For close to half a century, the aim of scores of lawsuits about public schools across the country has been to require states to improve education for students by spending a lot more money. When the case of Connecticut Coalition for Justice in Education Funding v. M. Jodi Rell began, in 2005, that was its goal, too. Last week, after sixty days of a bench trial, Judge Thomas G. Moukawsher, of the Connecticut Superior Court, said that the judiciary cannot set the amount of money the state must spend on education. In a smartly written, sometimes sardonic, and unusually pointed ninety-page opinion, he focused instead on how the state is spending the billions of dollars it does on education and concluded that it is failing miserably.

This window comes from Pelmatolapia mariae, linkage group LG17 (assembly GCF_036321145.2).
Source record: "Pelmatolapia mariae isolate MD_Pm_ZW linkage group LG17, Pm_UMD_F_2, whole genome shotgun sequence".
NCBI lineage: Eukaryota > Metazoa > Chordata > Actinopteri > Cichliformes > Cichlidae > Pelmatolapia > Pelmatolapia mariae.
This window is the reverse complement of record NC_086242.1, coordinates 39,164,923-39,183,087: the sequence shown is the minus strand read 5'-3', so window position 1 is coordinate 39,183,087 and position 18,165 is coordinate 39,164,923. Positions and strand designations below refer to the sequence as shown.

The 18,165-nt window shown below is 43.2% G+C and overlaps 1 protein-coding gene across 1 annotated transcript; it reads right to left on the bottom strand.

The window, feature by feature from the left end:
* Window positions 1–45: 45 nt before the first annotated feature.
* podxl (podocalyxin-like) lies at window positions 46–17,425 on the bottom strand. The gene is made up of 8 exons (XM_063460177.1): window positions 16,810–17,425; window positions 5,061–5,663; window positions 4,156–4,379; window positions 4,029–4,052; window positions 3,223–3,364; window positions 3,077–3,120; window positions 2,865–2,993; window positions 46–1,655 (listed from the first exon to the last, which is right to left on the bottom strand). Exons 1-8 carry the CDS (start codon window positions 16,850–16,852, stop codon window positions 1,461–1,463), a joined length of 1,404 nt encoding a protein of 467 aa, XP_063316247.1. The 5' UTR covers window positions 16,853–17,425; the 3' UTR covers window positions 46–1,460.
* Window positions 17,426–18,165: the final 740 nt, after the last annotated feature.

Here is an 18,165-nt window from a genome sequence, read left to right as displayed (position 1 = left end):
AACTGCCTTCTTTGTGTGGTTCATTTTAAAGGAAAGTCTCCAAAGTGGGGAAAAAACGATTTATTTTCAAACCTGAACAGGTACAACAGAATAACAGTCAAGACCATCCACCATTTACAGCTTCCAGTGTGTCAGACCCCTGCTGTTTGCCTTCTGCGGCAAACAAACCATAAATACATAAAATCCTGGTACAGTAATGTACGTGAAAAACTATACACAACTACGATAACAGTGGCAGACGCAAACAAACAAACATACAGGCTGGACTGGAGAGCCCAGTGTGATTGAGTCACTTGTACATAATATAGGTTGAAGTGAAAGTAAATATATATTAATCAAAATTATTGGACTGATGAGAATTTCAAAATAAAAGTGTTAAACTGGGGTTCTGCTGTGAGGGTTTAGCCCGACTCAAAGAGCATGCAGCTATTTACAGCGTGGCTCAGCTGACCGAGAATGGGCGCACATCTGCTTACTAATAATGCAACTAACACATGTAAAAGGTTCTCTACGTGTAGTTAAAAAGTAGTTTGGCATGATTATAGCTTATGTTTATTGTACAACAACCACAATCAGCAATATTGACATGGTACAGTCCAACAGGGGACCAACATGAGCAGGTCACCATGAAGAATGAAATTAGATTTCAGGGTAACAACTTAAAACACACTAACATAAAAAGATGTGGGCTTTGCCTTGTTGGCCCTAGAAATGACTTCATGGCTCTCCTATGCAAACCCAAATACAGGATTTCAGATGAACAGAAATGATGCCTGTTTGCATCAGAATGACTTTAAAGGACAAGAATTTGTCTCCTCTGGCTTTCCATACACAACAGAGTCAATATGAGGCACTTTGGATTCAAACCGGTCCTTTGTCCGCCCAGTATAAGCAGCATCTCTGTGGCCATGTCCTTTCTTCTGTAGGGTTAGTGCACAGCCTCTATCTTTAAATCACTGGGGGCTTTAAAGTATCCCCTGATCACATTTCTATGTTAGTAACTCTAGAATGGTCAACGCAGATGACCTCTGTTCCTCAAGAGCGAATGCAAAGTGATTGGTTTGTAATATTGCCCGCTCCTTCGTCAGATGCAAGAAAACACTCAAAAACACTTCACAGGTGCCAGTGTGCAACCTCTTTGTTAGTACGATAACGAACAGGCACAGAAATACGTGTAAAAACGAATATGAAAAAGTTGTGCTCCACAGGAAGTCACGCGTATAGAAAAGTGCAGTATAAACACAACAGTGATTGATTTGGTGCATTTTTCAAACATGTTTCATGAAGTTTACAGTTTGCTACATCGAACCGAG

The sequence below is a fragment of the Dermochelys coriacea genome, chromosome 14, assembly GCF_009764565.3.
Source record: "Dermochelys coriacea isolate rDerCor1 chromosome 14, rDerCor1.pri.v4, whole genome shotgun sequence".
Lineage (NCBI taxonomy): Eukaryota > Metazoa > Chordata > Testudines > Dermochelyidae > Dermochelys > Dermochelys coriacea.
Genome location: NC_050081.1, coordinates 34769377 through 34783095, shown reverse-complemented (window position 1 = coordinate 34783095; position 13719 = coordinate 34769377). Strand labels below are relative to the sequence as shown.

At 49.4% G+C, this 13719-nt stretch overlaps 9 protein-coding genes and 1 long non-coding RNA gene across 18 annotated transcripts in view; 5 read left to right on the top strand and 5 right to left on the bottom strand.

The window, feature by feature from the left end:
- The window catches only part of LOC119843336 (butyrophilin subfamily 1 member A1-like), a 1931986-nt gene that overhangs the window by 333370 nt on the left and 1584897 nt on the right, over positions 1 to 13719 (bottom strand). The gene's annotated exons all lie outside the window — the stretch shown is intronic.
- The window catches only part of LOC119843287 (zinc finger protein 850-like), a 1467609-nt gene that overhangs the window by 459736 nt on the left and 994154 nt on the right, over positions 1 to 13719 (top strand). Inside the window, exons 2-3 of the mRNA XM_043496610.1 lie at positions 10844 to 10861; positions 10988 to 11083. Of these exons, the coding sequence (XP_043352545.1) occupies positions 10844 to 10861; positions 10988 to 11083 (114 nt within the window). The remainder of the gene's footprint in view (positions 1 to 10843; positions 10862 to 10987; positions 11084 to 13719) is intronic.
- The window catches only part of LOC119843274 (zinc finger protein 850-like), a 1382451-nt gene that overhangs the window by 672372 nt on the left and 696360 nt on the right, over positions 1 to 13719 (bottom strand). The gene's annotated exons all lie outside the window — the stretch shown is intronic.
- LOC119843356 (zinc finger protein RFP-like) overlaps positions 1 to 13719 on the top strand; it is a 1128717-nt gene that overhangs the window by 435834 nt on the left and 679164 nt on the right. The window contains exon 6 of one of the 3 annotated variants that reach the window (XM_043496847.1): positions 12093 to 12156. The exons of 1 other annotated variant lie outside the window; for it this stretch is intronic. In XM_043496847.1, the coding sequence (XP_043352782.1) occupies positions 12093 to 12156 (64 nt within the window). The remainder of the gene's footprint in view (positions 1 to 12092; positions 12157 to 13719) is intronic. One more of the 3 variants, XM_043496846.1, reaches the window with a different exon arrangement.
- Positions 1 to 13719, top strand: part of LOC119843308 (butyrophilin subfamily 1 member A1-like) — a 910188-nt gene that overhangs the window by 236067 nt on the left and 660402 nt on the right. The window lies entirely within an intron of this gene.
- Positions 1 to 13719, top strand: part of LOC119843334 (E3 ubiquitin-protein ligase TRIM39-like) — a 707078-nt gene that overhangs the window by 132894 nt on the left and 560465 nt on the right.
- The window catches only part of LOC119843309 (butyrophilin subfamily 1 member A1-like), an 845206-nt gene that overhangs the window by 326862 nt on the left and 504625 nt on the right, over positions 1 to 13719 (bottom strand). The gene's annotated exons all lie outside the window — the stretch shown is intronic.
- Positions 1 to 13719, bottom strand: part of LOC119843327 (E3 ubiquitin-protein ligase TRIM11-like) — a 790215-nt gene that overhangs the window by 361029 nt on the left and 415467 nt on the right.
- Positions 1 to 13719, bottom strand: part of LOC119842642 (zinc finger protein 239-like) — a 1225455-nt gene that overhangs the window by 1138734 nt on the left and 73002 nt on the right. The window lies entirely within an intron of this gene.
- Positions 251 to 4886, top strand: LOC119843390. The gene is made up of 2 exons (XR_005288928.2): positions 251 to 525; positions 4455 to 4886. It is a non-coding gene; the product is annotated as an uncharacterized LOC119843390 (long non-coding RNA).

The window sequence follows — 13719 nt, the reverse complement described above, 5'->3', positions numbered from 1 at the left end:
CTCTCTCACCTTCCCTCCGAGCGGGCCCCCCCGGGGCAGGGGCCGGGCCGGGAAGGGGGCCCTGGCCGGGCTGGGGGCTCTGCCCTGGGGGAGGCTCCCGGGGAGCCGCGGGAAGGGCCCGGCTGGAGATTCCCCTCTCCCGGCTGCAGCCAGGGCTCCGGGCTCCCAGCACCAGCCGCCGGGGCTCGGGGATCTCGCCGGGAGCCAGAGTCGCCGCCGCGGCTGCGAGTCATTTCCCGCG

The Connecticut Council for Education Reform, a bipartisan and moderate group of business and civic leaders, has proposed rationalization of schools as a way to deal with declining enrollment in more than three-quarters of the state’s towns.

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